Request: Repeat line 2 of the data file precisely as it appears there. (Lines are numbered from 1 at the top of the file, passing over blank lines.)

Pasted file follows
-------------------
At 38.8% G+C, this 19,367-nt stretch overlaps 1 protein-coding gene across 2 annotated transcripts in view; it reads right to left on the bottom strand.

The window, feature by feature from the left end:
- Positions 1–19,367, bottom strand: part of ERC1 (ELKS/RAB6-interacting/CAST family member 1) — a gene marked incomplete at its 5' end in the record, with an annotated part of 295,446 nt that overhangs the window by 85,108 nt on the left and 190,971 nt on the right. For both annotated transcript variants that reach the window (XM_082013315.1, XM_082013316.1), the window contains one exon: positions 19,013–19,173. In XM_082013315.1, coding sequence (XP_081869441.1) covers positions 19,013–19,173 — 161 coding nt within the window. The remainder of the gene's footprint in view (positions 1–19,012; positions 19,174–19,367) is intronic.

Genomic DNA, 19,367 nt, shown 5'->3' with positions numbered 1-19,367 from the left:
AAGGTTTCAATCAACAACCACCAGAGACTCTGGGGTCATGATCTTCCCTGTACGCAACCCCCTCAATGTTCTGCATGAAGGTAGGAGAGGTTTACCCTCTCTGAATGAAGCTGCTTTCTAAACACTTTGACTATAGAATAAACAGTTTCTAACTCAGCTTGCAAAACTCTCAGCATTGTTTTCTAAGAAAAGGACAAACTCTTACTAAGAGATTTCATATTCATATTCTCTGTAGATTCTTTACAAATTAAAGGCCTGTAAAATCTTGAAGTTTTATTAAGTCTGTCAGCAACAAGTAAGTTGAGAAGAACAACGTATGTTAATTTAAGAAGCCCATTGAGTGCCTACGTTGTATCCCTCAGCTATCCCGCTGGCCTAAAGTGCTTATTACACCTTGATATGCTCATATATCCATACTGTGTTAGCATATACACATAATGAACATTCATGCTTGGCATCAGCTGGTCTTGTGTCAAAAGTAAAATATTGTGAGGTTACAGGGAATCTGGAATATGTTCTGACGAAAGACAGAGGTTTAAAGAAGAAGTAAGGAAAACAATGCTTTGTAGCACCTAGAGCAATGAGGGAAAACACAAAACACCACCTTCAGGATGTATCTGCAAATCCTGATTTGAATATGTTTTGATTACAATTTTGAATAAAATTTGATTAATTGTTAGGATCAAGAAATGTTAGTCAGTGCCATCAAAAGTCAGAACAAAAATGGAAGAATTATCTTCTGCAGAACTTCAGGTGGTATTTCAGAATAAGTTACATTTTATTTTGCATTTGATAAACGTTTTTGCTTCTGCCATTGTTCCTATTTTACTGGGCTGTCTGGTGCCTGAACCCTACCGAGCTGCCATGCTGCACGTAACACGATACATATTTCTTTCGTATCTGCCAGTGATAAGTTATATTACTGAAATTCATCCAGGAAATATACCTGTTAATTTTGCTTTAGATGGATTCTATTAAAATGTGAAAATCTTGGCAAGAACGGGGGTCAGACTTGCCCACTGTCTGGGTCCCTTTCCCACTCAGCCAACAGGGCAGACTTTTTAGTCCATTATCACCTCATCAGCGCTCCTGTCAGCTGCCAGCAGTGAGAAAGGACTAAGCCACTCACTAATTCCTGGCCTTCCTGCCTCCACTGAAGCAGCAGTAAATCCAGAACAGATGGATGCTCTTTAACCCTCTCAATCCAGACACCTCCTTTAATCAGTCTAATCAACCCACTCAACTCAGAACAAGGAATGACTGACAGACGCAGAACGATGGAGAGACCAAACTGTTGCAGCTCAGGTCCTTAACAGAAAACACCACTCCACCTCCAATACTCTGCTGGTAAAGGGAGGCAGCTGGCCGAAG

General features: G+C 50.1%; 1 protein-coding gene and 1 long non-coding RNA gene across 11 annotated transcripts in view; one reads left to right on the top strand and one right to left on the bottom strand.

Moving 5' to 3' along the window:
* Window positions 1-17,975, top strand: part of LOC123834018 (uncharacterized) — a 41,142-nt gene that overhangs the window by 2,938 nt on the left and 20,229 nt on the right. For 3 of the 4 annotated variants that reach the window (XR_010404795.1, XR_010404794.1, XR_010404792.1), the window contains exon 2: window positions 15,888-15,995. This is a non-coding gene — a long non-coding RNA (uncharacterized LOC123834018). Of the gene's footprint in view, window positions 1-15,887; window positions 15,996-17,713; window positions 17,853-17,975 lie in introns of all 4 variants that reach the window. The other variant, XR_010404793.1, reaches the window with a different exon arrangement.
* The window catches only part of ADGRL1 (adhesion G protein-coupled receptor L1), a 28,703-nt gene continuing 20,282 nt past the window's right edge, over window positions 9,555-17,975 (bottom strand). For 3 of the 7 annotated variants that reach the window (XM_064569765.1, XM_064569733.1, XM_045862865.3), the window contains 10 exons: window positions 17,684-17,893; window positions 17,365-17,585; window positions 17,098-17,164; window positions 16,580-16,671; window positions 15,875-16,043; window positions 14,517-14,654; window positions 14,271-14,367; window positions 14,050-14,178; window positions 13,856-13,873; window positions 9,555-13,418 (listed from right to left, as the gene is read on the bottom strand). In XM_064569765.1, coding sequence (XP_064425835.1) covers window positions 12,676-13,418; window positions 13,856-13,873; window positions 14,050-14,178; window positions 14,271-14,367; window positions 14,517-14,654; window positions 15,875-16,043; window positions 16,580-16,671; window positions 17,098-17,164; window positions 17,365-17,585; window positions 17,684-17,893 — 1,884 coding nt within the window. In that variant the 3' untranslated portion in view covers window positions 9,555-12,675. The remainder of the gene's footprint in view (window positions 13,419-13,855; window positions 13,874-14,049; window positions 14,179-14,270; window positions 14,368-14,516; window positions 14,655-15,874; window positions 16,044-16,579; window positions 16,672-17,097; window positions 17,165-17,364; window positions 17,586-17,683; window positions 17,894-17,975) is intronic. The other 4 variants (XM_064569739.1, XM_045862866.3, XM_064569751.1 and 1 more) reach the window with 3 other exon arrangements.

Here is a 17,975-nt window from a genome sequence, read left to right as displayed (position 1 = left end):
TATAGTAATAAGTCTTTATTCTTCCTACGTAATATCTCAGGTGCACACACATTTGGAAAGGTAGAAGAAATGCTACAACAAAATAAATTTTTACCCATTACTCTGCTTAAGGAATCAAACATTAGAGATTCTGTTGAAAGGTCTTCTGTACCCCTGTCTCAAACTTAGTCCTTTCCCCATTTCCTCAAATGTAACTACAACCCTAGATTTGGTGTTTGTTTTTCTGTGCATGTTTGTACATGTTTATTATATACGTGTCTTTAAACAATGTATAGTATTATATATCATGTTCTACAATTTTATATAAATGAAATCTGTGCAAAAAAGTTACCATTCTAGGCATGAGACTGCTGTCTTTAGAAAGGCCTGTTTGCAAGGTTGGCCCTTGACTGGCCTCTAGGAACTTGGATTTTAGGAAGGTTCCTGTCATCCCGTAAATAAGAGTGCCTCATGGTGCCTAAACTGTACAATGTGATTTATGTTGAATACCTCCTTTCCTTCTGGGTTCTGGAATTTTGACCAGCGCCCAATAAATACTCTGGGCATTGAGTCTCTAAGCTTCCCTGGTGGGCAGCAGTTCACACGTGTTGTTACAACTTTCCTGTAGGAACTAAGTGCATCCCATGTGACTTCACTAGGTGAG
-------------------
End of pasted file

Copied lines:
The window, feature by feature from the left end: